Thanks for the input, Tim. I did check out all the things you mentioned before I made an offer. There is water, electricity, phone, and it is zoned for one residence. There is no time limit to start building. The volcano flows to the east, and this area is in the south. Incidentally, if anyone buys property in Hawaii, they have a law governing some property called “lease-hold”. This is where you buy the property, but you have to give it back after 30 years or so, under an agreement between native Hawaiians and the US gov’t. If you want to avoid this, you need to make sure the property is “fee simple” (which this lot is). It is in a residential subdivision with other lots that have homes already. I know the area.
This purchase probably qualifies as my first RE investment. I have gotten a lot of help from this website in terms of how to do due diligence, but I will probably learn from “doing” as well. I know I’ll make mistakes, but if I never take action, I’ll definitely fail. Thanks again.
On the website, it was advertised as 1 acre (appx 42000 sq ft). I put in a bid and eventually won. On the website is an area for due diligence, but it said there was no due diligence required. Now, I know I should have checked it out further with the state of Hawaii, etc. But I didn’t.
Today, I received my deed package, where I sign the forms and send to Hawaii for recording. It stated that the lot was actually 8100 sq ft, hardly an acre.
Do I have any recourse at all? I have already purchased the lot, but I believe the size was misrepresented. It’s still a bargain at the price I paid, and I still want to keep it (my wife and I want to retire in Hawaii someday), but I think I just got burned. I sent an email to governmentauction.com telling them my concern, and I should hear from them by Monday.
Has anyone had a situation like this before? What would you recommend I do? Should I hire an attorney? I live in Phoenix, AZ (d’backs fan), does anyone know a good RE attorney here?
I appreciate your input. If anything, this stresses the need for due diligence.
Posted by Kristine-CA on November 11, 2001 at 09:34:41:
Hello. I’ve used Bid4assets. They are a legit online auction contractor, and some of their clients are the feds (U.S. Marshalls property) and other municipal agencies.
While due diligence was/is your responsibility, I am wondering where this information about your lot came from. Did the seller submit incorrect information, or did Bid4Assets.com make a mistake? If your seller was a county or federal agency, you may not have any recourse as their sales are usually as-is, with no guarantee or warantee whatsoever as to validity of description or information about the parcel. But if the information used to sell the property was intentionally false, I would think there is some kind of recourse. It appears that your due diligence work is being replaced with another kind of diligence.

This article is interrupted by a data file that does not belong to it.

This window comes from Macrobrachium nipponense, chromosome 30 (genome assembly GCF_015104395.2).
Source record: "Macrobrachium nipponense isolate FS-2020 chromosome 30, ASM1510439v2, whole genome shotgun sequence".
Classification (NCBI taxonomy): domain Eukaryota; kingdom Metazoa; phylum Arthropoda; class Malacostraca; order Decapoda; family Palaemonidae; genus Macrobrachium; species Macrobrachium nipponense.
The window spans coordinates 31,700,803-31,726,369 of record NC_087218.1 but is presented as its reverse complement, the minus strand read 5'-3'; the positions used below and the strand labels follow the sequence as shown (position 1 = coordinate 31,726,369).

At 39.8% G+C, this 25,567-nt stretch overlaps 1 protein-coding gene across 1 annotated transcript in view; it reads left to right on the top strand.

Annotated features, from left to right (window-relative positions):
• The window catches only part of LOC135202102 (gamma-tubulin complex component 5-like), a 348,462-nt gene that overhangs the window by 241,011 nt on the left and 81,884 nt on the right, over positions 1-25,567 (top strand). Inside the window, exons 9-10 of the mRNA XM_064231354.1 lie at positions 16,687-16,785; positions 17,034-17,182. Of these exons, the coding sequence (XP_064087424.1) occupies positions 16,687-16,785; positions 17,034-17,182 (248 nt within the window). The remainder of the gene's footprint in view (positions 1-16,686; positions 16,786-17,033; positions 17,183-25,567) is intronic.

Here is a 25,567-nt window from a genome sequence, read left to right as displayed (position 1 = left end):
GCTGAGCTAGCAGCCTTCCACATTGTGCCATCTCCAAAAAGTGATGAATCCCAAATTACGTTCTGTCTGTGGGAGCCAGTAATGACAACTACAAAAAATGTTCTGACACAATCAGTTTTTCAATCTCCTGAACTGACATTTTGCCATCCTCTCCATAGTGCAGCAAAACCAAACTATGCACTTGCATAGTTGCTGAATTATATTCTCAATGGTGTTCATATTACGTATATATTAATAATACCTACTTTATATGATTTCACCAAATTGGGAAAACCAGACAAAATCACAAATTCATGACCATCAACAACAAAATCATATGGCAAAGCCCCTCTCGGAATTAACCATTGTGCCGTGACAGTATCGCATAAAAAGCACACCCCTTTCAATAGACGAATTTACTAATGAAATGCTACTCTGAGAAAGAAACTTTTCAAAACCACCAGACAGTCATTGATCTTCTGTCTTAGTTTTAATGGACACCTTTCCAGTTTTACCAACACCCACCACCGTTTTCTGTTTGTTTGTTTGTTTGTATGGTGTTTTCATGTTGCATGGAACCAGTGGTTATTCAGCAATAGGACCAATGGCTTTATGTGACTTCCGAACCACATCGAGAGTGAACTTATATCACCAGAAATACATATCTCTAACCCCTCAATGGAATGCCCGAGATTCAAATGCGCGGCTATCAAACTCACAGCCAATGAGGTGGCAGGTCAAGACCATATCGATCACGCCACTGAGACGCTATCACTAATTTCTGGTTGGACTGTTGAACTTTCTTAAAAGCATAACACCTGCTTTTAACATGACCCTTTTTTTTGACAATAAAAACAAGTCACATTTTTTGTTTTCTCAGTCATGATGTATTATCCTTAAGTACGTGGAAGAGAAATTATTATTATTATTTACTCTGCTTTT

Posted by Brent_IL on November 11, 2001 at 01:42:07:
When my wife was in grad school she bought some land in Arizona. $4,000 paid over time for one-half acre. They sent her photos of a new club house. She doubled her investment. About 18-20 years later, I was curious as to why the taxes had never gone up.
After some cajoling, the tax assessor?s office told me that there were two places in the entire state which would never be built-up. Her land was in one of the areas. There is no water, and no hope of any water. The terrain is such that it is too difficult to even truck it in temporarily. I was told that the only time it would matter if I paid taxes was when I sold. Otherwise, to limit expenses, the county didn?t bother to foreclose on worthless land.
I am not sure what kind of auction site it is, but if you paid with a credit card, maybe you have recourse this way. However you say you want to keep it anyway, even without the due dilligence.
Did you notice if the 8,100 sqft was all up hill and unbuildable? Was it on top of a volcano? Do you know the zoning restrictions on the land? IE: Can you even build on it and is there a way to get power and water to the property?
Yep, due dilligence would have been prudent; even after you purchased it. You still want to know. While you may want to retire there some day, your plans may change and you might sell the property. What will the taxes be each year and is it worth paying the taxes?
Time for some research to determine exactly what and where you bought. I know you said it was a good deal, but just because you get land cheap, may not mean it is a good deal. I was once offered a piece of property that was basically a gully. Could not be built upon and the guy just wanted to sell it for the taxes due on it. I looked at it, checked zoning codes for any useful purpose, and said no.